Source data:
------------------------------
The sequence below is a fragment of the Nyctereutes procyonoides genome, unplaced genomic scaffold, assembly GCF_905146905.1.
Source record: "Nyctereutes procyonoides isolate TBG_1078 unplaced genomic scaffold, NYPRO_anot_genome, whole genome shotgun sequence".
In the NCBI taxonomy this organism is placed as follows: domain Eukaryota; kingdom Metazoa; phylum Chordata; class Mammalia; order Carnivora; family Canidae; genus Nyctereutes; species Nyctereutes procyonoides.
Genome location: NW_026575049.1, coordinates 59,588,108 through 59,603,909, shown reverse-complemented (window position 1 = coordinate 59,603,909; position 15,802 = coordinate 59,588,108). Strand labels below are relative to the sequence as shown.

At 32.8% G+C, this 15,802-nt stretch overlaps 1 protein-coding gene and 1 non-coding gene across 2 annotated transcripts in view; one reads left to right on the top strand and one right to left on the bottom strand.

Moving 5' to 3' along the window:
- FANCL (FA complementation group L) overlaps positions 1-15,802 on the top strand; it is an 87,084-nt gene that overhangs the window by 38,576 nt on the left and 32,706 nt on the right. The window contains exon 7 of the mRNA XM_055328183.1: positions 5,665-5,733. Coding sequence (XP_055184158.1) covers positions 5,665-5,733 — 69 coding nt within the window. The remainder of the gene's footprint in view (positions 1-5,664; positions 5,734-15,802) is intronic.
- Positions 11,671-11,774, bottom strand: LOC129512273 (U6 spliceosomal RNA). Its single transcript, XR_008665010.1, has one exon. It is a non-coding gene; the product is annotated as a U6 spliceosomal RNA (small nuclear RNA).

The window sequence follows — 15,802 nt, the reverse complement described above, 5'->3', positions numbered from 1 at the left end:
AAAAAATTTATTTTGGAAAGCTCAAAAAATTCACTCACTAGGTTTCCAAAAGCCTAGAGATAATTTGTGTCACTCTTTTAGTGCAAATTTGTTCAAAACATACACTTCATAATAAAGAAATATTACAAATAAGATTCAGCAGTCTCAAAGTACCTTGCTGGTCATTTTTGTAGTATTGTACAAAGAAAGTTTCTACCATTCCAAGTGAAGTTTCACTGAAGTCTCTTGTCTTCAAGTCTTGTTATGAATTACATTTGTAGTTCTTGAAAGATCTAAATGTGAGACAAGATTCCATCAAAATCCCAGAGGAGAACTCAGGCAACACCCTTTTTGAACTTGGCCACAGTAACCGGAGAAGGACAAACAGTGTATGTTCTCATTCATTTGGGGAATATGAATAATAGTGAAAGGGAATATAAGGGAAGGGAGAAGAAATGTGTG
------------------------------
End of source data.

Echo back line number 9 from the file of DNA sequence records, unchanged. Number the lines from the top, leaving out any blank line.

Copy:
The window sequence follows — 15,802 nt, the reverse complement described above, 5'->3', positions numbered from 1 at the left end: